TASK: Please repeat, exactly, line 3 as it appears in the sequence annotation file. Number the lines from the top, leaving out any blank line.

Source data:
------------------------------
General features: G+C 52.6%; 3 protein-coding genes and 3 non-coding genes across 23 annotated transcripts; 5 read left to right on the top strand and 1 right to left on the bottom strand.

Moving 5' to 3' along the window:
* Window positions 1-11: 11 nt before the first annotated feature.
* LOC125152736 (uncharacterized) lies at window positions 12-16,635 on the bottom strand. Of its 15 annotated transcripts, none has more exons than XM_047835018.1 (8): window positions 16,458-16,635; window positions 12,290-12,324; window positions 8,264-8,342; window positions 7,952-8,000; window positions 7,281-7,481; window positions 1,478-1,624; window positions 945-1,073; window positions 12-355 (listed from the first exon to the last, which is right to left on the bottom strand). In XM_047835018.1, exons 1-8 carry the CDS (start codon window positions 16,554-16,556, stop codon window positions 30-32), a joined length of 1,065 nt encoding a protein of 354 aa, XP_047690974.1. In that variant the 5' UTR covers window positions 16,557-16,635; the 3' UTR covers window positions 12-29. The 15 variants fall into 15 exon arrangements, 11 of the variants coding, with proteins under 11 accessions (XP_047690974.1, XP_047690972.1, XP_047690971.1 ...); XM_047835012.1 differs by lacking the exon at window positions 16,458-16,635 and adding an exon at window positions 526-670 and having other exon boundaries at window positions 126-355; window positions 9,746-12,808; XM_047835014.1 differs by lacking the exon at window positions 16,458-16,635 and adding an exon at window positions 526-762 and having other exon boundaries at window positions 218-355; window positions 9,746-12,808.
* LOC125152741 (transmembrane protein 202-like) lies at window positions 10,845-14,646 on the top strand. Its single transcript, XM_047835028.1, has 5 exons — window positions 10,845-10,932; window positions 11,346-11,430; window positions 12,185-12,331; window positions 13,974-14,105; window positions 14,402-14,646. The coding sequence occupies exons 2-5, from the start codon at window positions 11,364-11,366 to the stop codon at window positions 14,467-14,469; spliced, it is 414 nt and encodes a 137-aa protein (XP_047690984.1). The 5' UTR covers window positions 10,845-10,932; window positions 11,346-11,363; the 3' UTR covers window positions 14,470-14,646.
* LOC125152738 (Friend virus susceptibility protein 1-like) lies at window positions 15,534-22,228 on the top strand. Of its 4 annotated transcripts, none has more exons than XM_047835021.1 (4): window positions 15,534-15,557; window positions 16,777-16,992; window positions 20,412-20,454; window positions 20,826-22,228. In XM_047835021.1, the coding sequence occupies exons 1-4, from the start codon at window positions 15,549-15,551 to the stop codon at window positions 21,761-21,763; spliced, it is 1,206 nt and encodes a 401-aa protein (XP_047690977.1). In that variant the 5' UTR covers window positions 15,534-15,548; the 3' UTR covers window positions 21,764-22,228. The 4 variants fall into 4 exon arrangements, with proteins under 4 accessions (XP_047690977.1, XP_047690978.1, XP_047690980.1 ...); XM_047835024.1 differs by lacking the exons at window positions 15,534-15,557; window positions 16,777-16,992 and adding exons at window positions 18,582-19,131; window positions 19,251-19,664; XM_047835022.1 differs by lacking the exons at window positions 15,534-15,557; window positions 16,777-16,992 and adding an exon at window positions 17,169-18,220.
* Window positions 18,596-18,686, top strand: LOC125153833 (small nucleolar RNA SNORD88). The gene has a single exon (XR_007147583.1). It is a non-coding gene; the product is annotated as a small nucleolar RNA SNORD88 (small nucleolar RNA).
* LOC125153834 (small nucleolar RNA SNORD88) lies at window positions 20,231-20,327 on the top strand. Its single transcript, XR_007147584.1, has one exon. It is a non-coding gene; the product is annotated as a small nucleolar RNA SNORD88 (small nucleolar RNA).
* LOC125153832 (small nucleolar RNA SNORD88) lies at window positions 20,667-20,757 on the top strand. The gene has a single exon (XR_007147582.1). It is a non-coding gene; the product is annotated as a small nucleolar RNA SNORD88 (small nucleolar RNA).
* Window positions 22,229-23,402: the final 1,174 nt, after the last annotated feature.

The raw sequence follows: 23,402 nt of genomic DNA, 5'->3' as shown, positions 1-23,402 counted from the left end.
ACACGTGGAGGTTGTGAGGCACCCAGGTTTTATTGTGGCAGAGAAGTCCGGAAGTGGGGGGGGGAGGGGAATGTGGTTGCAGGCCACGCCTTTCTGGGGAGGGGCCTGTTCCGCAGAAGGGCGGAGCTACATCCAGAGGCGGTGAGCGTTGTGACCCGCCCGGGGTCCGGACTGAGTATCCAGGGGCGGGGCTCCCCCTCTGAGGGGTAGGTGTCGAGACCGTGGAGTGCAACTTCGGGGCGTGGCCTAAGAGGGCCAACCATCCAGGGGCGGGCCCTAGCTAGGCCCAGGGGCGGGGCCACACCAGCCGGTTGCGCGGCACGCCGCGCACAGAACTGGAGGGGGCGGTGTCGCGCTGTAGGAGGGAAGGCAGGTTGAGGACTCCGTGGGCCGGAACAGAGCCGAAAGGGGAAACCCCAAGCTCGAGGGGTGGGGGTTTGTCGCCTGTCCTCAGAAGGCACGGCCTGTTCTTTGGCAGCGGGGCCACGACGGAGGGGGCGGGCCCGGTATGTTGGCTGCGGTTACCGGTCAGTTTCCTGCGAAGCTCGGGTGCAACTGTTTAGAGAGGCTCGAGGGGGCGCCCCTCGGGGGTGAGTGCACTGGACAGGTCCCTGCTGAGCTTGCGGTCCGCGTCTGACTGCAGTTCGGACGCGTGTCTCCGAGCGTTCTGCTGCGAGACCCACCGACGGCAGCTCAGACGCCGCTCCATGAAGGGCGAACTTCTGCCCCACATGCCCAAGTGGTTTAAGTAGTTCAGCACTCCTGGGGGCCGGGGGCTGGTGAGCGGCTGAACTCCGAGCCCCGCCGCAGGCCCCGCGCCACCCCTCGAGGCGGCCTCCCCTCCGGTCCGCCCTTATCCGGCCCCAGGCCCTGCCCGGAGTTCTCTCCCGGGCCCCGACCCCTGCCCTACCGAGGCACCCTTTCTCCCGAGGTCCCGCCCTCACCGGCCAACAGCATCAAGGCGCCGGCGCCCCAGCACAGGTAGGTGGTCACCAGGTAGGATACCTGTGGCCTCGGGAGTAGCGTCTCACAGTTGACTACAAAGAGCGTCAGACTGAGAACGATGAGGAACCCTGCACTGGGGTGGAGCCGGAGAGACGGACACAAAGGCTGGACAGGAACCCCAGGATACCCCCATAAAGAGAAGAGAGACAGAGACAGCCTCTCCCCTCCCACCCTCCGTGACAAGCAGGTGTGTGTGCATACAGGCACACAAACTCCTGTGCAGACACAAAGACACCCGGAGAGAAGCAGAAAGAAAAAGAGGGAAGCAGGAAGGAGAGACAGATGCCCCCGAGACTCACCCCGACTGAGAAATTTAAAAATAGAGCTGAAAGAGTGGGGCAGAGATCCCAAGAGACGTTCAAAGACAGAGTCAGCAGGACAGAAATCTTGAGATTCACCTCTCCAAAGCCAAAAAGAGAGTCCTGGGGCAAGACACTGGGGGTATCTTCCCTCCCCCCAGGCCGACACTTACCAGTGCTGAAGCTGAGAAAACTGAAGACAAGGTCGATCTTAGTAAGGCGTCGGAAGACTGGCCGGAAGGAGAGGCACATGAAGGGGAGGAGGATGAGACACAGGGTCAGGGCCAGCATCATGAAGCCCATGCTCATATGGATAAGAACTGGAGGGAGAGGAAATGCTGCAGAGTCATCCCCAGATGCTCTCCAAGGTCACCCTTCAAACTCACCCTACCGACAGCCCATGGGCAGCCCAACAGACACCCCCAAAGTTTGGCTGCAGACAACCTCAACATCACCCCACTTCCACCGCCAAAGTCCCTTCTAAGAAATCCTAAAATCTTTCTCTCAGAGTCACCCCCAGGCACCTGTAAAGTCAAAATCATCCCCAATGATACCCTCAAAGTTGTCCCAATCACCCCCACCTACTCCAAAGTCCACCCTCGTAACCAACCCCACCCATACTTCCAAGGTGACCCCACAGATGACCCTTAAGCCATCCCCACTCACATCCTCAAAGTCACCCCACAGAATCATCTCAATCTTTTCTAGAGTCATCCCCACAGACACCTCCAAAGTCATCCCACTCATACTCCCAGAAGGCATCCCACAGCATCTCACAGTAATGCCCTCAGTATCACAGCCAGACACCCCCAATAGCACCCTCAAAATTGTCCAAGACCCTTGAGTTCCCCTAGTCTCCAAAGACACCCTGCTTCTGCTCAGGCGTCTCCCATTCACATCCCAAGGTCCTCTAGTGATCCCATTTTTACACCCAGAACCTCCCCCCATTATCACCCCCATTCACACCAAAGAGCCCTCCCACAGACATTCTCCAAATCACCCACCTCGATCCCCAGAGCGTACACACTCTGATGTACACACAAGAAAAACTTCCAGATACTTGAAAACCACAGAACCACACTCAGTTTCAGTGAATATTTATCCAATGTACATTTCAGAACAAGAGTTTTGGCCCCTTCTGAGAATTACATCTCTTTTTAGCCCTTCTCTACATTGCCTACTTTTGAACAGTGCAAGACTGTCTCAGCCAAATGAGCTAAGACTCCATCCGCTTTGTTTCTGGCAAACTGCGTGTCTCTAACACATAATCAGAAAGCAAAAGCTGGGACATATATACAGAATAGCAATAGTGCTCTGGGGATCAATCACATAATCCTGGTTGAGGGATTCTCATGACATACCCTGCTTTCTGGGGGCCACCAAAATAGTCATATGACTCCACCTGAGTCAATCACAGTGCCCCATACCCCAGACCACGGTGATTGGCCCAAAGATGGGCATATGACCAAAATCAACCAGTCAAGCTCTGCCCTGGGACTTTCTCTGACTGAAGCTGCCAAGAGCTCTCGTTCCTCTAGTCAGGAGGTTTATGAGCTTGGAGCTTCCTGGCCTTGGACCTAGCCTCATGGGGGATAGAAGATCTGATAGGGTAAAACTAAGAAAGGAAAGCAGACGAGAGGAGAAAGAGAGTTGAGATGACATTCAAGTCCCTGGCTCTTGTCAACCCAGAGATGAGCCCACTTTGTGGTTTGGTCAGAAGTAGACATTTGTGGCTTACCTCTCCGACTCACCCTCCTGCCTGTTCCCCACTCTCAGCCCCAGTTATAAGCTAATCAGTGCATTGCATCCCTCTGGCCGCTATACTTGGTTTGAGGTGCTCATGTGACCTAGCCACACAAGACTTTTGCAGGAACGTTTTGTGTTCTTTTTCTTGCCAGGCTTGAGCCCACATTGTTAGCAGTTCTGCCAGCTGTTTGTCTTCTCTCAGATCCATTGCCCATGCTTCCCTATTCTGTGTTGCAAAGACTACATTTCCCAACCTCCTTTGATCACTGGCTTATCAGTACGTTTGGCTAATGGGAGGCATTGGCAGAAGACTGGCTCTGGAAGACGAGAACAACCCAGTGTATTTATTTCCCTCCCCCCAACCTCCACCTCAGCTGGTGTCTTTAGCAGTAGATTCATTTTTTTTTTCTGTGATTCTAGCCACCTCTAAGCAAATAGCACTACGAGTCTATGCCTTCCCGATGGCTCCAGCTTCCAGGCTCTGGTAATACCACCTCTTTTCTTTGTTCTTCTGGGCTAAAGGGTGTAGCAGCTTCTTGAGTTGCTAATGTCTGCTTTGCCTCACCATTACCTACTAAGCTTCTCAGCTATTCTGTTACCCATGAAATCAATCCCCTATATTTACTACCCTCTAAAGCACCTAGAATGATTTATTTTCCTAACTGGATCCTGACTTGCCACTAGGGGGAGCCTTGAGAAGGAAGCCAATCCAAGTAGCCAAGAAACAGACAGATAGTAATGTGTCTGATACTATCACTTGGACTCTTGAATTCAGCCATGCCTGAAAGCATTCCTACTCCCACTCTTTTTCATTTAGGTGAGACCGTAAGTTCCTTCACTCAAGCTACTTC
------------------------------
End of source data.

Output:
* Window positions 1-11: 11 nt before the first annotated feature.